GV4B6      Half Unit
Kant's Political Philosophy

This information is for the 2021/22 session.

Teacher responsible

Prof Katrin Flikschuh


This course is available on the MSc in Political Theory. This course is available with permission as an outside option to students on other programmes where regulations permit.

Optional for MSc Political Theory; open to others as an outside option on request.

This course is capped at 2 groups.


Some familiarity with either the history of political thought or with philosophy may be an advantage but is not strictly necessary. The course does not assume any prior exposure to Kant’s political or philosophical writings. That said, Kant’s writings are intellectually demanding; students should have an interest in engaging with political concepts at a fairly high level of abstraction.

Course content

This course offers an introduction to and critical appraisal of Immanuel Kant's political philosophy. Despite the enormous influence which Kant's moral philosophy has exerted on debates in contemporary liberal thinking, his political philosophy has until recently been largely ignored. This is beginning to change: Kant's political philosophy is beginning to be studied in its own right. Such study shows that his political thinking diverges in many of its central aspects from contemporary liberal thinking: the impact of Kant's thought upon the latter must, therefore, be re-assessed. Through close reading and analysis of the primary texts, this course introduces students to Kant's distinctive approach to political thinking. Core texts will include selected passages from the Doctrine of Right (Part 1 of the Metaphysics of Morals); Kant's celebrated essay, 'On Perpetual Peace'; and his less well known, but no less important essay 'On the Common Saying: "This may be true in theory, but does it work in Practice".' The analytic and substantive focus will be on three interrelated themes: Kant's idea of freedom as an idea of reason; his account and justification of individual property rights and related conception of state authority; and his cosmopolitan conception of justice. Although the analytic and philosophical focus will be on Kant's own political thinking, we shall compare and contrast Kant's position with contemporary Kantian liberalism wherever appropriate.


This course provides a combination of seminars and lectures totalling 20 hours in the Lent term. This year, some or all of this teaching will be delivered through a combination of online and on-campus lectures and seminars. There will be a reading week in Week 6 of Lent term.

Formative coursework

Students are expected to come well prepared and take an active role in seminar discussion. Doing the weekly readings in advance of the seminars is essential for this course. Students are expected to write one formative essay (of up to 2500 words). The formative essay will be marked and commented on, but does not count towards formal assessment for this course.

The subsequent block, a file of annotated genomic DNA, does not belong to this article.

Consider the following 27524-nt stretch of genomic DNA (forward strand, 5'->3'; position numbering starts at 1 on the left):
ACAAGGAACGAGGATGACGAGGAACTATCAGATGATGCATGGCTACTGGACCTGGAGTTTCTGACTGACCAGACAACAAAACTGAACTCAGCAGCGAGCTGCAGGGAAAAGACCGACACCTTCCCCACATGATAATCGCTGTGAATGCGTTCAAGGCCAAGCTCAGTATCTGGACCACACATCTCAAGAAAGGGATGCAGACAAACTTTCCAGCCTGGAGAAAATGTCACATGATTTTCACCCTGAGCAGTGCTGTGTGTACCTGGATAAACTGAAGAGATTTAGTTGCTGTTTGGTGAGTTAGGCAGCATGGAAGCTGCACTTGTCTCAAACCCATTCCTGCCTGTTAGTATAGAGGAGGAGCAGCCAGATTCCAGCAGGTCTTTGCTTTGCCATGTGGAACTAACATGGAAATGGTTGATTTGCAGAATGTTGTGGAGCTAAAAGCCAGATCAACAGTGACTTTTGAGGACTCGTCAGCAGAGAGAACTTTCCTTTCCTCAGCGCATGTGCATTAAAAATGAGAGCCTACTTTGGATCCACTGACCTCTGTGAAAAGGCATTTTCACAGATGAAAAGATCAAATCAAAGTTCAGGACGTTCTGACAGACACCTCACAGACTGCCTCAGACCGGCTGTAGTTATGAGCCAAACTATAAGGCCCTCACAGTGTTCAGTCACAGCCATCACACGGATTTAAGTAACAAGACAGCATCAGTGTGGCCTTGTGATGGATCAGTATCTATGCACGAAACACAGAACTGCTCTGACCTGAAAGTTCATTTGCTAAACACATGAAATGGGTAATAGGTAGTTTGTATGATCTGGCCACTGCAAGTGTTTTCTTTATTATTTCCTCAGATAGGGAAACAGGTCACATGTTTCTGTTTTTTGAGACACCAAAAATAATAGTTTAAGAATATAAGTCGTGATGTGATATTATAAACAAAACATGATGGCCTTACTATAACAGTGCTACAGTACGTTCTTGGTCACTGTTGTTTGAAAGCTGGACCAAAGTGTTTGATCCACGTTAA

Indicative reading

Kant, The Metaphysics of Morals, Part 1; Kant, Groundwork of the Metaphysics of Morals; M Timmons (ed.), Kant's Metaphysical of Morals. Interpretative Essays; Katrin Flikschuh, Kant and Modern Political Philosophy; Arthur Ripstein, Force and Freedom; Onora O'Neill, Constructions of Reason; Pauline Kleingeld, Kant and Cosmopolitanism; Stephen Darwall, The Second-Person Standpoint.


Essay (100%, 5000 words).

Course selection videos

Some departments have produced short videos to introduce their courses. Please refer to the course selection videos index page for further information.

Student performance results

(2017/18 - 2019/20 combined)

Classification % of students
Distinction 30.6
Merit 53.2
Pass 14.5
Fail 1.6

Important information in response to COVID-19

Please note that during 2021/22 academic year some variation to teaching and learning activities may be required to respond to changes in public health advice and/or to account for the differing needs of students in attendance on campus and those who might be studying online. For example, this may involve changes to the mode of teaching delivery and/or the format or weighting of assessments. Changes will only be made if required and students will be notified about any changes to teaching or assessment plans at the earliest opportunity.

Key facts

Department: Government

Total students 2020/21: Unavailable

Average class size 2020/21: Unavailable

Controlled access 2020/21: No

Value: Half Unit

Guidelines for interpreting course guide information

Personal development skills

  • Leadership
  • Self-management
  • Problem solving
  • Communication
  • Specialist skills